Although it presents itself as a historical speculation on the last days of the author Stephen Crane, Hotel de Dream is mostly an excuse for Edmund White to write The Painted Boy, his imagining of Crane’s final work, which takes up almost half of Hotel’s pages. The novella-within-a-novel is stylistically impeccable — as you would expect from White, one of the most proficient living writers — even if it shows an interest in homoerotic obsession that Crane never displayed. The Painted Boy hits even harder as a story because we see it being written. We watch Crane, sick and gradually dying, dictate his final work to his wife, Cora. Crane’s obsession with finishing the story mirrors the sexual obsession of his protagonist, and the line between the literary and the erotic is blurred, if not erased altogether. In the meantime, a cameo from Henry James gives White a further workout for his mimicry skills, appearing as one of the most straight-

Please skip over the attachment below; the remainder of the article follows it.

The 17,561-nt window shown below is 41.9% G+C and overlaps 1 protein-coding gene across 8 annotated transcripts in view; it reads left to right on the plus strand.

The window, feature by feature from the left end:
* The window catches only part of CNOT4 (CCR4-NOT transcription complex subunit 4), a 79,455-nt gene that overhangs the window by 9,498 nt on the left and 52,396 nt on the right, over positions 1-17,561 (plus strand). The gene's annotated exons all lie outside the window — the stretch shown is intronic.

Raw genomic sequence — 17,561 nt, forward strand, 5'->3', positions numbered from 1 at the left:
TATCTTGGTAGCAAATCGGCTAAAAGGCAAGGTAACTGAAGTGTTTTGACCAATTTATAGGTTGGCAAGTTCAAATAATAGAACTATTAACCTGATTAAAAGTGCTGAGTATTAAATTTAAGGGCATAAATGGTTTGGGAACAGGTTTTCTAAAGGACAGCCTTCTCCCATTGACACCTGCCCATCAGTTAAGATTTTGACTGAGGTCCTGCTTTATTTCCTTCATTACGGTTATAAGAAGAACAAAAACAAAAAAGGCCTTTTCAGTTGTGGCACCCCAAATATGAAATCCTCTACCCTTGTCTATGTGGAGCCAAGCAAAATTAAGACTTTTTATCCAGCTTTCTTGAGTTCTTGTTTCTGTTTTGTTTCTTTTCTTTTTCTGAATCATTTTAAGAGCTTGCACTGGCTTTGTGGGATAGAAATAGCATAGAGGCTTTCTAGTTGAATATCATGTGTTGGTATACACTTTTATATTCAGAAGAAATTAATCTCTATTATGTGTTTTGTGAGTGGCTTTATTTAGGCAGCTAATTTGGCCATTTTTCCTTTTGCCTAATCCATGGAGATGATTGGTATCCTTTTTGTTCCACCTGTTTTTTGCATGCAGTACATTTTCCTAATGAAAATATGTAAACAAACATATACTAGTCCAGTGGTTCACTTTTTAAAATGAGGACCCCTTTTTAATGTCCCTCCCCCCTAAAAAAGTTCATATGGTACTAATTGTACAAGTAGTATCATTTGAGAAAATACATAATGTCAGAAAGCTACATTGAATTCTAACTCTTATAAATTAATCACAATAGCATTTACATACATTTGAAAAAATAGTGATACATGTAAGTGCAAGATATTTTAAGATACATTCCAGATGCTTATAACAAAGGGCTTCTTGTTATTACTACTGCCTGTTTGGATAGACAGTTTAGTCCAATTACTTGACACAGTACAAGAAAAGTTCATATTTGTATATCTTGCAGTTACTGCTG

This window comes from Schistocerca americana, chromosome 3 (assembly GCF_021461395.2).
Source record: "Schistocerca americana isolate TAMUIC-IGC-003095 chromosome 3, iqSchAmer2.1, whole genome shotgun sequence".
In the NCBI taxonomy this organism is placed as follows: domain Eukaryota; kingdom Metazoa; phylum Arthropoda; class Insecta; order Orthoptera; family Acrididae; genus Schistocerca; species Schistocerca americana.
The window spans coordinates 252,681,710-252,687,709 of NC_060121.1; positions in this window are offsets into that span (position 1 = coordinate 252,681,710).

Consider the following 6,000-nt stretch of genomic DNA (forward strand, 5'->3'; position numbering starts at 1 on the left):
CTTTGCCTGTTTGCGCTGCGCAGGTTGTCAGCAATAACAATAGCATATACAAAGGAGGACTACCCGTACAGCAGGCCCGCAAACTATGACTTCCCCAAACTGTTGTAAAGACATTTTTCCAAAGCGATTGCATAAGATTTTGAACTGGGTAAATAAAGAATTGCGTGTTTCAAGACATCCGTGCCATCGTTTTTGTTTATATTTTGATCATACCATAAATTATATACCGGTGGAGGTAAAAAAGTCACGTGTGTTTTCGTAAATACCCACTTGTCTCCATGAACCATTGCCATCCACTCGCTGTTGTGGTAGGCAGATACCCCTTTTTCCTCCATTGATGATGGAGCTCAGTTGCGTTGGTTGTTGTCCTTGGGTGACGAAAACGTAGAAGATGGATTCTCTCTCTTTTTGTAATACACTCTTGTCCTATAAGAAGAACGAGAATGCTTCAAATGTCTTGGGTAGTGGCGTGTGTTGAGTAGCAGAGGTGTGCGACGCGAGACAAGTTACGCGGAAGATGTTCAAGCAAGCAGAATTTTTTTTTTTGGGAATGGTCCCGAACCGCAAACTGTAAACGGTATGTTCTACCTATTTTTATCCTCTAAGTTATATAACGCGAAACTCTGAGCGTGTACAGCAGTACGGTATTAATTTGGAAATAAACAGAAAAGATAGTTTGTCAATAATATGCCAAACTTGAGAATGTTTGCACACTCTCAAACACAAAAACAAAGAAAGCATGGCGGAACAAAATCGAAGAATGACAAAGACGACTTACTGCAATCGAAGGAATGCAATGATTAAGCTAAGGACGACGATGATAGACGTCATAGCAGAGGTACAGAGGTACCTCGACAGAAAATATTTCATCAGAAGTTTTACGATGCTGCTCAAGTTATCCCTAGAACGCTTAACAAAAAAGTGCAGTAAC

forwardly comic characters White has ever rendered. Somewhere in Ireland, Colm Toibin is wringing his hands.